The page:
I am 53 years old, took a position with a new company about 4 1/2 months ago. They sought me out and made me an excellent offer. One major thing I always ask on an interview is “Do you have a training plan for me”. The woman I work for is 31 years old and has never had any Management training. I was given the answer “yes, we plan to have you mentor with your co-worker for 6 months or so”. My co-worker spent maybe a week and half with me. Then I was on my own. I made a complaint to the General manager, as one day one of the managers got hostile with me and told me I should know all this stuff. I responded with “if I had some proper training I might know it”.. He responded with, “this is an ON THE JOB TRAINING PLACE and perhaps this is not the right place for you. Being in tears, went to the General Manager, he was very appreciative of me telling him what was going on and said, he would handle it. He said I am behind you 100%. Since the day I made the complaint, the training issue got worse, they have overloaded me, was told not to make any plans after work because if they need me to stay I need to stay as late as I need to. Have been forced to cancel doctor appts, etc. I have never been told or been given in writing anything negative about my work. Matter of fact, I have email trails telling me what good job I’m doing. I have spoken to HR about the training issue and was told I am just going to have to muddle through it on my own as no one as time to train me and quit complaining about not getting training. Being I have been in Management position in my career life, HR told me that I should be helping my boss become a better manager….”HELLO”??????

    So, I could go on and on…..BUT here’s the JOLT……Friday before thanksgiving, and

    taking vacation the next week. My boss calls me in her office and gives me a PIP!!!

    I was so offended and taken back, because it came from nowhere. It had expectations on it that would make it impossible for me to accomplish being, I’m still learning. One was, I am to compile a training manual for our department (ya, me the new person put a training manual together, the one who has gotten no training). Also, to clean up their network drive which is HUGE. All this in 30 days. I was in tears and told her I knew what she was doing was setting me up. I went to my therapist on Monday in a total mental breakdown mode. She said I do not want you going back their right now, this is totally unfair, so she filed for STD. which I’m in the process of right now. I also, got some advice from an atty to respond to the PIP in writing, that I disagreed with it and its entirety. At the same time notified them that my doctor has ordered me not to return to work, due to my underlying disability, namely depression. I also, let them know that the harassment hostile work environment and discrimination has exacerbated my condition. I have not heard anything from the company so far. My STD was approved for a short time until we can compile all paperwork from my doctor. ANY SUGGESTIONS ON THIS ISSUE, WHAT IS THE NEXT STEP????? HELP!!!!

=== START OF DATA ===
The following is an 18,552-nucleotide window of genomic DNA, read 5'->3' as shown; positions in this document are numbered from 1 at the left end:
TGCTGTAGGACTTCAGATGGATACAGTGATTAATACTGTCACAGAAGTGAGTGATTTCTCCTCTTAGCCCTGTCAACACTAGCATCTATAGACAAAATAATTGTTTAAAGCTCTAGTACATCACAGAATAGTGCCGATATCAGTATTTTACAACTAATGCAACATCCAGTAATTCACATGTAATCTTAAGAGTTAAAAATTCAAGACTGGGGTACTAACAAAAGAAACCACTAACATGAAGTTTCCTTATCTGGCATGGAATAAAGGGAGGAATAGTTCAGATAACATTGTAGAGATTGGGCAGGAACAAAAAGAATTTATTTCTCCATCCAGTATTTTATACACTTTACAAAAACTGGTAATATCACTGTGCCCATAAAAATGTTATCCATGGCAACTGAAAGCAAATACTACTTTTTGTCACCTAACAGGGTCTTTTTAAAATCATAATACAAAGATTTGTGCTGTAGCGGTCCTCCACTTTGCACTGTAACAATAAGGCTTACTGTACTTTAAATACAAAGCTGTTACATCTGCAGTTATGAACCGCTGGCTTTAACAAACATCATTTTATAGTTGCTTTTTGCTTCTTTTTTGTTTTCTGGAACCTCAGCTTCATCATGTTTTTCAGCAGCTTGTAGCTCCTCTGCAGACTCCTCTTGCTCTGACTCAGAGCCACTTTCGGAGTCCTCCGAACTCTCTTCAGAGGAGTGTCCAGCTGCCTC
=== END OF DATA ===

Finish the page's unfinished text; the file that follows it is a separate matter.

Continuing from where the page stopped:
• Jean

    I was put on a PIP once…about 2 hours after I (stupidly) went to HR to discuss my manager harassing me. I guess in some cases it is used for a good reason, but it certainly seems to fit a company’s legal reasons quite well also.

  • http://www.facebook.com/people/Paul-Saddy/100000257772242 Paul Saddy

    For all of you HR folks out there, if you want to leave a paper trail, send an email, schedule a one on one. I’m all for covering your tracks, but the problem with most PIPs is that the majority of individuals are ambushed into these threatening contracts without clearly obtainable objectives, probably after receiving praise for doing such a good job just a week before.

    I received mine last week on the same day another team member was fired and even though it doesn’t matter, my speculation is that my manager received some news from the higher ups that requires some departmental changes that are out of my control (outsourcing certain job functions, budget constraints, etc.). I’m not upset about the fact that I have to leave, what I’m upset about (and mangers please pay attention on how not to handle a PIP) is how my boss handled it. If he would be honest with me, I would consider modifying my schedule, taking on extra responsibilities, taking a paycut even. But instead, he’s trying to make my life as difficult as possible. He gave me three task in the PIP, previously what we were discussing as a year long goal to a promotion, has now become a new 30 day standard to save my job. No one else in the department has, does or will ever be expected to meet the same job functions I’ve been placed on and I’ve been required to take over some of their responsibilities. The funny thing is it is actually attainable for me. I’m fine with looking for a new job, but poor management needs pushback on these issues. If you don’t want work for them, trust me I understand. But until you find a job, make them be specific (even if you already signed the PIP) and save every email (forward it to your personal email if possible). Back management in a corner to answer your PIP questions, and CC the human resources on it. If someone says something like “poor communication” send an email like “in on order to comply with your request, please let me know specifically what would successfully meet the criteria of the PIP.”